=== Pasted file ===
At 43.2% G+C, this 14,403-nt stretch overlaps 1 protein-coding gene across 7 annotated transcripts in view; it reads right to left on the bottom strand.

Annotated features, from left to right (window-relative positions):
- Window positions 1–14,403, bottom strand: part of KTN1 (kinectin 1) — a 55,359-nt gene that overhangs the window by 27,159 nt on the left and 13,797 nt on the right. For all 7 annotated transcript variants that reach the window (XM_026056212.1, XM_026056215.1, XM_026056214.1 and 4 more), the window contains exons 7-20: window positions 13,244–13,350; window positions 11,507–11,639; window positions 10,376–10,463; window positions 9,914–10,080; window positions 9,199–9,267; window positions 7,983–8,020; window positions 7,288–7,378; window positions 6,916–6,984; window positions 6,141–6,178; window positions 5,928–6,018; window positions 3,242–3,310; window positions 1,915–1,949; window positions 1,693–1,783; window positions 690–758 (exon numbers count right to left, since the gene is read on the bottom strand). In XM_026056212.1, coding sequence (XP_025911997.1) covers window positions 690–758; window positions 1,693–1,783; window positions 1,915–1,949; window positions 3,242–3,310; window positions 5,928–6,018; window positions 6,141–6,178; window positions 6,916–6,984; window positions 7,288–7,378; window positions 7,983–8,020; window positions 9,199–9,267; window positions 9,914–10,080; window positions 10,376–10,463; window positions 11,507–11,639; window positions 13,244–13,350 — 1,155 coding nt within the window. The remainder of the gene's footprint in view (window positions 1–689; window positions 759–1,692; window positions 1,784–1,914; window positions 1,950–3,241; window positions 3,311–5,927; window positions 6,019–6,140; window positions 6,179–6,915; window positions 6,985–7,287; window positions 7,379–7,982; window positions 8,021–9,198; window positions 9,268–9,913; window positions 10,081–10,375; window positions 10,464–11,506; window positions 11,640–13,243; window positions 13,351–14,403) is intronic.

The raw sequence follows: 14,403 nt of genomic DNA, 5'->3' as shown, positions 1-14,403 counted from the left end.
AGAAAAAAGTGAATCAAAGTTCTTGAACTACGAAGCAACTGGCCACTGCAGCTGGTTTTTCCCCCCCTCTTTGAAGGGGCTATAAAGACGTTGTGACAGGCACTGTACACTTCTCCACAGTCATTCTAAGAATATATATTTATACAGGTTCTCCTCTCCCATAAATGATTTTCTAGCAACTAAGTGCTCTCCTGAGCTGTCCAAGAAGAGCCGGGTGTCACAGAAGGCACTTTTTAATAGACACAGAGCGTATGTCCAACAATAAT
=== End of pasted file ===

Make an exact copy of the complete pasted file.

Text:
At 43.2% G+C, this 14,403-nt stretch overlaps 1 protein-coding gene across 7 annotated transcripts in view; it reads right to left on the bottom strand.

Annotated features, from left to right (window-relative positions):
- Window positions 1–14,403, bottom strand: part of KTN1 (kinectin 1) — a 55,359-nt gene that overhangs the window by 27,159 nt on the left and 13,797 nt on the right. For all 7 annotated transcript variants that reach the window (XM_026056212.1, XM_026056215.1, XM_026056214.1 and 4 more), the window contains exons 7-20: window positions 13,244–13,350; window positions 11,507–11,639; window positions 10,376–10,463; window positions 9,914–10,080; window positions 9,199–9,267; window positions 7,983–8,020; window positions 7,288–7,378; window positions 6,916–6,984; window positions 6,141–6,178; window positions 5,928–6,018; window positions 3,242–3,310; window positions 1,915–1,949; window positions 1,693–1,783; window positions 690–758 (exon numbers count right to left, since the gene is read on the bottom strand). In XM_026056212.1, coding sequence (XP_025911997.1) covers window positions 690–758; window positions 1,693–1,783; window positions 1,915–1,949; window positions 3,242–3,310; window positions 5,928–6,018; window positions 6,141–6,178; window positions 6,916–6,984; window positions 7,288–7,378; window positions 7,983–8,020; window positions 9,199–9,267; window positions 9,914–10,080; window positions 10,376–10,463; window positions 11,507–11,639; window positions 13,244–13,350 — 1,155 coding nt within the window. The remainder of the gene's footprint in view (window positions 1–689; window positions 759–1,692; window positions 1,784–1,914; window positions 1,950–3,241; window positions 3,311–5,927; window positions 6,019–6,140; window positions 6,179–6,915; window positions 6,985–7,287; window positions 7,379–7,982; window positions 8,021–9,198; window positions 9,268–9,913; window positions 10,081–10,375; window positions 10,464–11,506; window positions 11,640–13,243; window positions 13,351–14,403) is intronic.

The raw sequence follows: 14,403 nt of genomic DNA, 5'->3' as shown, positions 1-14,403 counted from the left end.
AGAAAAAAGTGAATCAAAGTTCTTGAACTACGAAGCAACTGGCCACTGCAGCTGGTTTTTCCCCCCCTCTTTGAAGGGGCTATAAAGACGTTGTGACAGGCACTGTACACTTCTCCACAGTCATTCTAAGAATATATATTTATACAGGTTCTCCTCTCCCATAAATGATTTTCTAGCAACTAAGTGCTCTCCTGAGCTGTCCAAGAAGAGCCGGGTGTCACAGAAGGCACTTTTTAATAGACACAGAGCGTATGTCCAACAATAAT